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*** Note: you are responsible for slide material including the notes under slides 5, 14, 15, and 16
Recognized forms of Manual Therapies • • • Chiropractic Massage therapy Trager Feldenkrais method Reiki Rolfing • • Osteopathy Cranial Osteopathy Therapeutic Touch Alexander Technique • Chinese Qigong • [ Physical Therapy & more with acupuncture ]
Massage therapy forms • Swedish; deep tissue; sports; neuromuscular; acupressure; shiatsu (Japanese form of acupressure); manual lymph drainage; cranio-sacral • Also a Zero-balancing massage form re structural body balancing with external “unseen” energy
Massage therapy (MT) evidence • Felix re infants & premature infants treated with MT gain more weight, less time in hospital – same with MT and cocaine exposed babies • Some studies support adult decreased depression measures with MT • Endorphin production inducement with massage esp successful with fibromyalgia patients • Lymph drainage MT found important to reduce lymphedema post radical mastectomy • Lots of studies re changes with MT on physiological measures like HR, BP and skin temp
From: The Cochrane Database of Systematic Reviews 2006 Issue 1 • “Aromatherapy and massage for symptom relief in patients with cancer” by Fellowes & others – 1322 studies [ most common study re massage ~ anxiety ], only 8 met RCT criteria – results inconclusive • Re LBP: One of the oldest forms of health care now has Cochrane evidence of benefit. In the newly updated Cochrane review of massage for low back pain, there is now some evidence to show overall benefit … • New, “high quality trials” show that massage gives some relief from back pain that has continued for many weeks or months and the benefit may continue at least a year after the course of massage is over [ meta analysis by Furlan, Massage for lowback pain, 2006, main confirmation], esp when massage is combined with education and stretching
MT – harm ? • Contraindicated for advanced heart diseases, embolism, kidney failure, some cancers (damages fragile tissue from chemo) • Also, caution during pregnancy, osteoporosis, diabetes • Logic of not doing local areas for eczema, arthritis
Massage Therapy • Use of essential oils in massage is called aromatherapy – rose, sandalwood, aloe vera et • Article “Shiatsu, Swedish Muscle Massage, and Trigger Point Suppression in Spinal Pain Syndrome” from Journal of Pain Management posted under Module V as “massage therapy research article” • Also, Text chapter 11 covers a range of body-centered therapies – yoga, meditation, tai chi, Qigong, Feldenkrais, and massage – all very briefly
Logo of Cdn College of Osteopathy
3 main principles of osteopathy : • 1. Structure and function are interdependent ~ structure can have significant impact on bodily function • 2. “The rule of the artery is supreme” • 3. The unity of the human being *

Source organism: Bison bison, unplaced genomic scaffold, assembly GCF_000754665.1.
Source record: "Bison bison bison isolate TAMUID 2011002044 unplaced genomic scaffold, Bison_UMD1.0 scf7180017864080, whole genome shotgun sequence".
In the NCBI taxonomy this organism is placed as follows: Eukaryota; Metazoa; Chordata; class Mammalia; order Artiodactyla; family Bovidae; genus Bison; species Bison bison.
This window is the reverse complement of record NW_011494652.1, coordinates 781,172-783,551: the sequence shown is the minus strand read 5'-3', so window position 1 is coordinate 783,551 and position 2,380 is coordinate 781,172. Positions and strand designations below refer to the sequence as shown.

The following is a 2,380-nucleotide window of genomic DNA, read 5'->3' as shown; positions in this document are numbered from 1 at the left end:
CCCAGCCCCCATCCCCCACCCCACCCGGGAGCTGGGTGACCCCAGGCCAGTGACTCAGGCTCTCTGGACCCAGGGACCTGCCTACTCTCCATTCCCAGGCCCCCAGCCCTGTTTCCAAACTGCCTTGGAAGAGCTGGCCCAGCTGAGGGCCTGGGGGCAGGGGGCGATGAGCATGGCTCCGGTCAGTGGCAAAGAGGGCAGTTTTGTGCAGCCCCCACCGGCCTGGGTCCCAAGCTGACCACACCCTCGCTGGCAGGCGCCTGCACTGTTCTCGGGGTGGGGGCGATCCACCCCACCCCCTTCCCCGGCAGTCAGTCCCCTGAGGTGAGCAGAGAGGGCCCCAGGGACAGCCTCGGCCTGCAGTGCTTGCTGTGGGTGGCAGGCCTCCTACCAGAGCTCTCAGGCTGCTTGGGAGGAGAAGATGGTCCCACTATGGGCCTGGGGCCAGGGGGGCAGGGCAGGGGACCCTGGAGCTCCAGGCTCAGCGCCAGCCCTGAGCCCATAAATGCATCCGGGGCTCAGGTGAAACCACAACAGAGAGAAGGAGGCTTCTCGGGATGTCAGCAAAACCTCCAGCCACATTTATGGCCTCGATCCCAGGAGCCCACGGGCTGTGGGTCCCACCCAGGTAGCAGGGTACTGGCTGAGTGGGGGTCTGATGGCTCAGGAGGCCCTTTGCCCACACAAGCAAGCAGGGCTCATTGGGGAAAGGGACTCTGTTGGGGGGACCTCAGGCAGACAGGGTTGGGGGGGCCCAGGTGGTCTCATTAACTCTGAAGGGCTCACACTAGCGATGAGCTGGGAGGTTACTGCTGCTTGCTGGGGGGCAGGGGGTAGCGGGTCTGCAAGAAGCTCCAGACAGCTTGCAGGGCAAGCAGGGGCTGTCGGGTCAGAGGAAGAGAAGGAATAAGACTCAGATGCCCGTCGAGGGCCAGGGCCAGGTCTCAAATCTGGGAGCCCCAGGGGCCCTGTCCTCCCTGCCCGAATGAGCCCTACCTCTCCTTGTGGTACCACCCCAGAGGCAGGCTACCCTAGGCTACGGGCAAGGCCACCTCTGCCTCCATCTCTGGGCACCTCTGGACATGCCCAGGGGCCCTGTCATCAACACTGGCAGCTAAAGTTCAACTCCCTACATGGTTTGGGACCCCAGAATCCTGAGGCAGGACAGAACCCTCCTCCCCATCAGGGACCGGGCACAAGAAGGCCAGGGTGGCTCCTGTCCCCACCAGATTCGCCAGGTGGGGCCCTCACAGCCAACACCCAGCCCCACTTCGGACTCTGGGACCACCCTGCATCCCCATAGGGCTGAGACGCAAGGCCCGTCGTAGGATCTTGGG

DO’s and MD’s • DOs and MDs are both fully licensed physicians who are authorized to prescribe medication and perform surgery. While attending their own medical schools, DOs are responsible for the same academic discipline as their MD colleagues and receive an additional 300 to 500 hours in the study of the body's musculoskeletal system. Physicians who wish to pursue the field of Cranial Osteopathy must train an additional five years in practice to be certified in this area of expertise.
How does Osteo Work * • The Osteopath's job is to "set" the body up to heal itself. To restore this normal function, the Osteopath gently applies a precise amount of force to promote movement of the bodily fluids, eliminate dysfunction in the motion of the tissues, and release compressed bones and joints • In addition, the areas being treated require proper positioning to assist the body's ability to regain normal tissue function - called Osteopathic Manual Medicine (OMM) * note techniques posted under this slide on web site [strain-counterstrain, thrust etc]
Pub Med re Osteo manipulation
Evidence & Research re Efficacay of Osteopathy • Clincal studies showing dramatic lowering of BP in hypertensive patients • Numerous studies comparing chiro, allopathic and osteo treatments for acute LBP; general endorsement for osteo • Ev for cold virus relief with cranial osteopathy manipul (sinus drainage? ) • Good ev re relief of hyperactivity, low back pain ( latter now endorsed by health agencies in US ) • Only meta analysis (2005) found was re low amplitude, high velocity spinal treatment for relief of dysmenorrhoea symptoms – no better than sham
Your comments ?
Next Day • Dr Robert Taylor, Osteopath • Read chapter 8, 166 -176
~ Robert Taylor
Midterm Exam • You can take up the exam, check # of correct Q’s etc with Tom • 10: 30 -1: 00 today & next Thursday ONLY (his regular office hours) room 210 this building • Bring your back page • Information re the “ALL” answers accepted; and re the 7 questions on back page of course outline correlating with 41 of the 50 exam questions • Questions for review after each week for this part of the course
Chiropractic Career Night • Tuesday March 14 th • Social Sciences Building 3014
HISTORY OF OSTEOPATHY • Dr Andrew Taylor Still founder of osteopathy 1874
History of Osteopathy • Dr. Andrew Taylor Still an American physician is credited as the founder of Osteopathy • He developed the methods and applications of osteopathy in 1874 and founded the first osteopathy school on Kirksville USA.
“…to be an Osteopath you must study and know the exact construction of the human body, the exact location of every bone, nerve, fiber, muscle, and organ, the origin, the course and flow of all the fluids of the body, the relation of each to the other, and the function each is to perform in perpetuating life and health. In addition you must have the skill and ability to enable you to detect the exact location of every obstruction to the regular movements of this grand machinery of life. ” A. T. Still, 1901.